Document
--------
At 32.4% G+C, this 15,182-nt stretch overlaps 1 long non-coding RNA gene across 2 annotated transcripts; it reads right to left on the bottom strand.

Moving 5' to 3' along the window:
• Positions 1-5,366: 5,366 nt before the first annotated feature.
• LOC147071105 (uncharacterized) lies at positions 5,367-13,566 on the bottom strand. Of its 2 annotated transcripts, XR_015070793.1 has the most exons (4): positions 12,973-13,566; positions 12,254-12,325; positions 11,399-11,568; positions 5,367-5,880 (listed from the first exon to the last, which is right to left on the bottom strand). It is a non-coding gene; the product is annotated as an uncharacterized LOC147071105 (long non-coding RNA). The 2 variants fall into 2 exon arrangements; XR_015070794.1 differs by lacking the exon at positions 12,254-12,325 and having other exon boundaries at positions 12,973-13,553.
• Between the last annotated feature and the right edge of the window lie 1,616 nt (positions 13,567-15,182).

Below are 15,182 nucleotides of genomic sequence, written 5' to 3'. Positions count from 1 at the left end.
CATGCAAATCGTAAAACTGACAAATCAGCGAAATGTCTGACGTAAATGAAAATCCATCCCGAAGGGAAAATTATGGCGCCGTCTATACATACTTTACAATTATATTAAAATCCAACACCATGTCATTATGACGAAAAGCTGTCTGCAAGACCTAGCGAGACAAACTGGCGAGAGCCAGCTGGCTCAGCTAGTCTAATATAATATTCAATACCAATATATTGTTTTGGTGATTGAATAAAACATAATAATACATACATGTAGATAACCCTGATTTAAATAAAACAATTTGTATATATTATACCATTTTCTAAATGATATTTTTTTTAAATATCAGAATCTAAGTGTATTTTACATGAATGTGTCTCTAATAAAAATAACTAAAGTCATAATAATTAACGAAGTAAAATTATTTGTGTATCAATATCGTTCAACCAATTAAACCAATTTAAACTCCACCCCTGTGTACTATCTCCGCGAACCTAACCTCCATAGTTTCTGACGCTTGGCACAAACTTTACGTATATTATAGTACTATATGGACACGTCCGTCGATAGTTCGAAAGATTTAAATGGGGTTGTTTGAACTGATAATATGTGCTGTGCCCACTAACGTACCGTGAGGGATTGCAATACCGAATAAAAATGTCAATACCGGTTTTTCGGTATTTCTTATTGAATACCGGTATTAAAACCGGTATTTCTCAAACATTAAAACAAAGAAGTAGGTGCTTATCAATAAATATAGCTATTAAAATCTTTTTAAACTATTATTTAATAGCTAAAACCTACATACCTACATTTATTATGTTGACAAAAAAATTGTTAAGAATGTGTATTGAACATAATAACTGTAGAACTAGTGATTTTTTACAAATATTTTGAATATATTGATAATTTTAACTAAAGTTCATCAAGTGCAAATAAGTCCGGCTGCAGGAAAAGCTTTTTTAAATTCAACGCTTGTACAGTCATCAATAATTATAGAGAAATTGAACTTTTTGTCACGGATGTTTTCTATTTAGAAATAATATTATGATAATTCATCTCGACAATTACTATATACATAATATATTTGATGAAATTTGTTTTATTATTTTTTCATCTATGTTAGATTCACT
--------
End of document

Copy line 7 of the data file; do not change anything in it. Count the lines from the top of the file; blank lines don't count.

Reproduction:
CATGCAAATCGTAAAACTGACAAATCAGCGAAATGTCTGACGTAAATGAAAATCCATCCCGAAGGGAAAATTATGGCGCCGTCTATACATACTTTACAATTATATTAAAATCCAACACCATGTCATTATGACGAAAAGCTGTCTGCAAGACCTAGCGAGACAAACTGGCGAGAGCCAGCTGGCTCAGCTAGTCTAATATAATATTCAATACCAATATATTGTTTTGGTGATTGAATAAAACATAATAATACATACATGTAGATAACCCTGATTTAAATAAAACAATTTGTATATATTATACCATTTTCTAAATGATATTTTTTTTAAATATCAGAATCTAAGTGTATTTTACATGAATGTGTCTCTAATAAAAATAACTAAAGTCATAATAATTAACGAAGTAAAATTATTTGTGTATCAATATCGTTCAACCAATTAAACCAATTTAAACTCCACCCCTGTGTACTATCTCCGCGAACCTAACCTCCATAGTTTCTGACGCTTGGCACAAACTTTACGTATATTATAGTACTATATGGACACGTCCGTCGATAGTTCGAAAGATTTAAATGGGGTTGTTTGAACTGATAATATGTGCTGTGCCCACTAACGTACCGTGAGGGATTGCAATACCGAATAAAAATGTCAATACCGGTTTTTCGGTATTTCTTATTGAATACCGGTATTAAAACCGGTATTTCTCAAACATTAAAACAAAGAAGTAGGTGCTTATCAATAAATATAGCTATTAAAATCTTTTTAAACTATTATTTAATAGCTAAAACCTACATACCTACATTTATTATGTTGACAAAAAAATTGTTAAGAATGTGTATTGAACATAATAACTGTAGAACTAGTGATTTTTTACAAATATTTTGAATATATTGATAATTTTAACTAAAGTTCATCAAGTGCAAATAAGTCCGGCTGCAGGAAAAGCTTTTTTAAATTCAACGCTTGTACAGTCATCAATAATTATAGAGAAATTGAACTTTTTGTCACGGATGTTTTCTATTTAGAAATAATATTATGATAATTCATCTCGACAATTACTATATACATAATATATTTGATGAAATTTGTTTTATTATTTTTTCATCTATGTTAGATTCACT